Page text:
Action on British tourism urged

There was a marginal increase in overseas visitors in 2012, but visitors from Britain were down by 100,000.

There was a marginal increase in overseas visitors in 2012, but visitors from Britain were down by 100,000.


Tourist numbers from Britain have dropped by one million since 2007 and Government targets to repair the damage are not ambitious enough.

That is according to members of the Irish Hotels Federation who this evening are gathering for their annual conference in Killarney.

According to the federation there was a marginal increase in overseas visitors in 2012, but visitors from Britain were down by 100,000.

Tim Fenn, chief executive of the federation said a lot more needed to be done to address the persistently difficult British market which was not the “single biggest challenge”, with the fall since 2007 amounting to more than 30 percent.

Mr Fenn said the further drop in visitors from Britain last year at a time when other markets were starting to recover, was “a stark reminder of the amount of ground lost” which now amounted to 2.7 million visits to Ireland.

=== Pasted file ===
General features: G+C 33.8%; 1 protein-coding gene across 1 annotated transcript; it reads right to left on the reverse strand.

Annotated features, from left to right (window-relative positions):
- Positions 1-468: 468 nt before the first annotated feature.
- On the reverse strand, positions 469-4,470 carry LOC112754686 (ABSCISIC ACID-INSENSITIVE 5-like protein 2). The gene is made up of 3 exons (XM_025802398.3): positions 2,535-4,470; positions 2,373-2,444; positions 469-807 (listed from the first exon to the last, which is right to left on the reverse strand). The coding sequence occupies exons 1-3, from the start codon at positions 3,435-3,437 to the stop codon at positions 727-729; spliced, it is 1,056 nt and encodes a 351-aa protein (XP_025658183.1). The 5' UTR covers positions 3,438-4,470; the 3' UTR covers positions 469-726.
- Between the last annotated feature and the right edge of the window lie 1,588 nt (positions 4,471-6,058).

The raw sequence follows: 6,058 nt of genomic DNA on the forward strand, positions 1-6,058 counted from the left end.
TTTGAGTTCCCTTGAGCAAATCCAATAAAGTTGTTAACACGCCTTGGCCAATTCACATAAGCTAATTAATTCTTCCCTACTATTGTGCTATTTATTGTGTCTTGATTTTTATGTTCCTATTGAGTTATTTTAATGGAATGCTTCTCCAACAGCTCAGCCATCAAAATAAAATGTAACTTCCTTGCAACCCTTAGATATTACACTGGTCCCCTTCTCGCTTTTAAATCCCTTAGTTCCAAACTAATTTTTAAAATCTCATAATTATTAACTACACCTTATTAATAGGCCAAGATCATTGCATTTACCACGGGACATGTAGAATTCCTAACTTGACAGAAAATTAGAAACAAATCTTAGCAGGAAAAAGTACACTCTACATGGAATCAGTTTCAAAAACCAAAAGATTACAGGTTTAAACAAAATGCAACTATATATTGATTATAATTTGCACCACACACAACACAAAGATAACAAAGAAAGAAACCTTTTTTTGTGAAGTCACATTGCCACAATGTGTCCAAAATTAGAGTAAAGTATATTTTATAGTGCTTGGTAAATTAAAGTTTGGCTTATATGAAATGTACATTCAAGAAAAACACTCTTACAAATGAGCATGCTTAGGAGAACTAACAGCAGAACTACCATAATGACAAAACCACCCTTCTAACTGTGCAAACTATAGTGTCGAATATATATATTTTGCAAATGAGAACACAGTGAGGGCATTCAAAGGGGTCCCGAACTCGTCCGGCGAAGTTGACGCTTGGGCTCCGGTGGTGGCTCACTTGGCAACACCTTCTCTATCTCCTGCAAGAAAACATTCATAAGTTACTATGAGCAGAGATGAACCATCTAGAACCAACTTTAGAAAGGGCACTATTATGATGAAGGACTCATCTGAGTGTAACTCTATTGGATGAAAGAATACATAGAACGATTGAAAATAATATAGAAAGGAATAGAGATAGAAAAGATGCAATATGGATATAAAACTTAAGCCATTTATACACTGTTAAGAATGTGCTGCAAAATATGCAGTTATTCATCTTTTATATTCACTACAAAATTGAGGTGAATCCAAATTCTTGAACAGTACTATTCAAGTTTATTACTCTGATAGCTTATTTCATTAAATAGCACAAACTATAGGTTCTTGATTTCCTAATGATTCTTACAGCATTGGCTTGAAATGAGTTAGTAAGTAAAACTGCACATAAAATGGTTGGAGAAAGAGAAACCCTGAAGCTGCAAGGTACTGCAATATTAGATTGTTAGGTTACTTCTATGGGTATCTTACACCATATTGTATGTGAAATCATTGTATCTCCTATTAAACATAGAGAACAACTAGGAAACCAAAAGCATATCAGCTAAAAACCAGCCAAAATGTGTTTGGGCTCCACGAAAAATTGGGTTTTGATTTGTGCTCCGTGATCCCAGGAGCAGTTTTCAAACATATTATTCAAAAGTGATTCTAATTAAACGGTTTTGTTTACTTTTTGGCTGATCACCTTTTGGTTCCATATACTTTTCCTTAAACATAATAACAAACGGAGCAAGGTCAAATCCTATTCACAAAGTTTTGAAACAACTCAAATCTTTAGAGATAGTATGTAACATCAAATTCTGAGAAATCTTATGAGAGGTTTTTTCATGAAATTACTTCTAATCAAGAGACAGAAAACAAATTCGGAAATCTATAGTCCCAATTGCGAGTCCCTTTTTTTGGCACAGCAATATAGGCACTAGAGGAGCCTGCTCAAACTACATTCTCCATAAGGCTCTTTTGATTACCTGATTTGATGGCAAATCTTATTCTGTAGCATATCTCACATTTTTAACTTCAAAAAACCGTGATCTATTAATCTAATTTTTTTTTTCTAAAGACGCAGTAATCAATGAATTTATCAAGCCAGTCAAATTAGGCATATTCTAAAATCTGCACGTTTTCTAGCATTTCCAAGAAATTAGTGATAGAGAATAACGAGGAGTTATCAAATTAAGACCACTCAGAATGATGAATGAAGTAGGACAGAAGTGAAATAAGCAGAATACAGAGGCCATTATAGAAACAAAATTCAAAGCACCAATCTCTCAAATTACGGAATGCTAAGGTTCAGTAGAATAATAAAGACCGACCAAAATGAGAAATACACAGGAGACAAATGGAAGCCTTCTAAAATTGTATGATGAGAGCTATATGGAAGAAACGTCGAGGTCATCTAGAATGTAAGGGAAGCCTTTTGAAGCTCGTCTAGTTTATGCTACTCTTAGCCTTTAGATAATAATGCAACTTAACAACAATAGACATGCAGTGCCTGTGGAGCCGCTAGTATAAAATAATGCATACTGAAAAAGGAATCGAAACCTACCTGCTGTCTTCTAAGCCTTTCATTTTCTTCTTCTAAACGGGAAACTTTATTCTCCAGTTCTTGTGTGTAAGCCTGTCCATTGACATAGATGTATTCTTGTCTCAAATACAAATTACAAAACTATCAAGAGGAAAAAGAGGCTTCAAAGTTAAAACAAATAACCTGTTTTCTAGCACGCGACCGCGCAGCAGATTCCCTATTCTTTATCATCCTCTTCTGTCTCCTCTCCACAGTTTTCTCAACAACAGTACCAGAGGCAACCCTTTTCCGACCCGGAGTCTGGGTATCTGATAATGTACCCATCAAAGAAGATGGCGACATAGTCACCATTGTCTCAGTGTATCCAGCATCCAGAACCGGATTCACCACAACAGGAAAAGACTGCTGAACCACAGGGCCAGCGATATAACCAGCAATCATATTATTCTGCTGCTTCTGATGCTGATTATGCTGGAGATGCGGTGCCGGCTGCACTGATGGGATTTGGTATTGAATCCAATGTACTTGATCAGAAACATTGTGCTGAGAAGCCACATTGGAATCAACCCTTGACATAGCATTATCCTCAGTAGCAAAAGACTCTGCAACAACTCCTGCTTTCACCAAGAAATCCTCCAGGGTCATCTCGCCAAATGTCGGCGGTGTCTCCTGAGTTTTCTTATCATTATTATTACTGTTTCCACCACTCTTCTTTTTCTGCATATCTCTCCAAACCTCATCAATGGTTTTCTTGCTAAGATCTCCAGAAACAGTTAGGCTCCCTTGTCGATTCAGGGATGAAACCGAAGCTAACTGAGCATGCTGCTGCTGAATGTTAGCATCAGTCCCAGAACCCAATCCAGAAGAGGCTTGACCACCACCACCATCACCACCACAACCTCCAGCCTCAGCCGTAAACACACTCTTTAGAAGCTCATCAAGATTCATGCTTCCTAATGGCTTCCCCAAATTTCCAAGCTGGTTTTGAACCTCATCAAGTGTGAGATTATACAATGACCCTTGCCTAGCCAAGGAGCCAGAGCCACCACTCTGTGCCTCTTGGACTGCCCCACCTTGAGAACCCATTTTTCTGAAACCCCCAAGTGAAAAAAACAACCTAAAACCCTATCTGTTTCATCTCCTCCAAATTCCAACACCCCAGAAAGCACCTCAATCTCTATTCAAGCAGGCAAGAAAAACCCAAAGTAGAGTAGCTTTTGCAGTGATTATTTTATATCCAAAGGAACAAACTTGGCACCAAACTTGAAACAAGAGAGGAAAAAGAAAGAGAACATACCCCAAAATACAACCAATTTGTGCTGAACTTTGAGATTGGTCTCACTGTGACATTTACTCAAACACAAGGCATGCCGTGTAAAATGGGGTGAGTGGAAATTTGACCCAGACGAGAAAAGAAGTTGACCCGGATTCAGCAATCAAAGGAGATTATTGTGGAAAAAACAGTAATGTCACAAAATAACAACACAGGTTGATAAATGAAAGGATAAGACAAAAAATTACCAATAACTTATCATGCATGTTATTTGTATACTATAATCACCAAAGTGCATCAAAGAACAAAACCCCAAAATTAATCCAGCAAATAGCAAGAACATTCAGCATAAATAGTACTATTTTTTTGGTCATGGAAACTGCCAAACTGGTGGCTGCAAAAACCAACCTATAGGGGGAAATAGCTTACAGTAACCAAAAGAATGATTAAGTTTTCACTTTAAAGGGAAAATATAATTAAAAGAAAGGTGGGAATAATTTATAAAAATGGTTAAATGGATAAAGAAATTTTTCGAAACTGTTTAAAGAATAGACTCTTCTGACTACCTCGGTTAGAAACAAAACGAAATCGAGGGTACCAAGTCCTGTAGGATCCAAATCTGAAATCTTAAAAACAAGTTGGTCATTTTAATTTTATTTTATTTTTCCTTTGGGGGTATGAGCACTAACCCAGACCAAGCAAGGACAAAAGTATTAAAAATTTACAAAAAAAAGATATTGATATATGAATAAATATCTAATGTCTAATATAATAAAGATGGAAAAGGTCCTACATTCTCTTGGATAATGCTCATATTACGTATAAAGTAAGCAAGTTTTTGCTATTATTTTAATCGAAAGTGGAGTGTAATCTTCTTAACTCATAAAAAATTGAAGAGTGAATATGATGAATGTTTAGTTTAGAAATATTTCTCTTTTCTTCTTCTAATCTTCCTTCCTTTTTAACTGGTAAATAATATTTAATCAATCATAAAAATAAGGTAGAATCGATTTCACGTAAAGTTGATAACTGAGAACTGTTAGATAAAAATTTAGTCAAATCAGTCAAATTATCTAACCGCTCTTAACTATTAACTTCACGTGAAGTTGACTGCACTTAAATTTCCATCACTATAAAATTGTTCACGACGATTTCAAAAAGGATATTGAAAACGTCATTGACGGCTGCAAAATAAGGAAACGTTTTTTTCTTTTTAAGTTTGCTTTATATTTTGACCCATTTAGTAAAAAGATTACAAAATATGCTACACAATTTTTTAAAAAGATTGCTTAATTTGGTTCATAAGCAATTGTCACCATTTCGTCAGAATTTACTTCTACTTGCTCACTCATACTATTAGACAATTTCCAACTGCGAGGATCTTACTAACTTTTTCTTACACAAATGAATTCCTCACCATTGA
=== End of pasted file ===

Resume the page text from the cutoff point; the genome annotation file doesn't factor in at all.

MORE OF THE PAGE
The federation claims the Government target of an additional 200,000 visitors per annum from the UK, by 2016, is “clearly” not ambitious enough.

“A more aggressive approach needs to be adopted with campaigns aimed at attracting a greater spread of visitors to the regions and promoting specific reasons to visit – whether activity-based or focusing on heritage and culture,” said Mr Fenn.

“When people think of holidaying in Ireland, the image should be of a fun and vibrant destination – blessed with a wealth of scenic attractions, steeped in history and culture and offering a warm and friendly welcome. The key challenge lies in getting our marketing message right and giving holidaymakers new and compelling reasons to visit Ireland”

Official statistics record a three percent increase in visitors from North America last year. Mr Fenn said part of this was due to the Emerald Isle Classic American football game held in Dublin. Mr Fenn said this was “an excellent example of the type of initiative that works exceptionally well. This saw thousands of Americans travel to Ireland, contributing greatly to tourism. ”

In 2012, overall tourism revenue across the sector remained stagnant at €5.7 billion. Revenues were made up of €4 billion from foreign exchange earnings and €1.73 billion from the domestic market, which experienced a percent decline on revenue year-on-year. The dependence on the home market continued in 2012, with 70 percent of hotel bed nights coming from island of Ireland.

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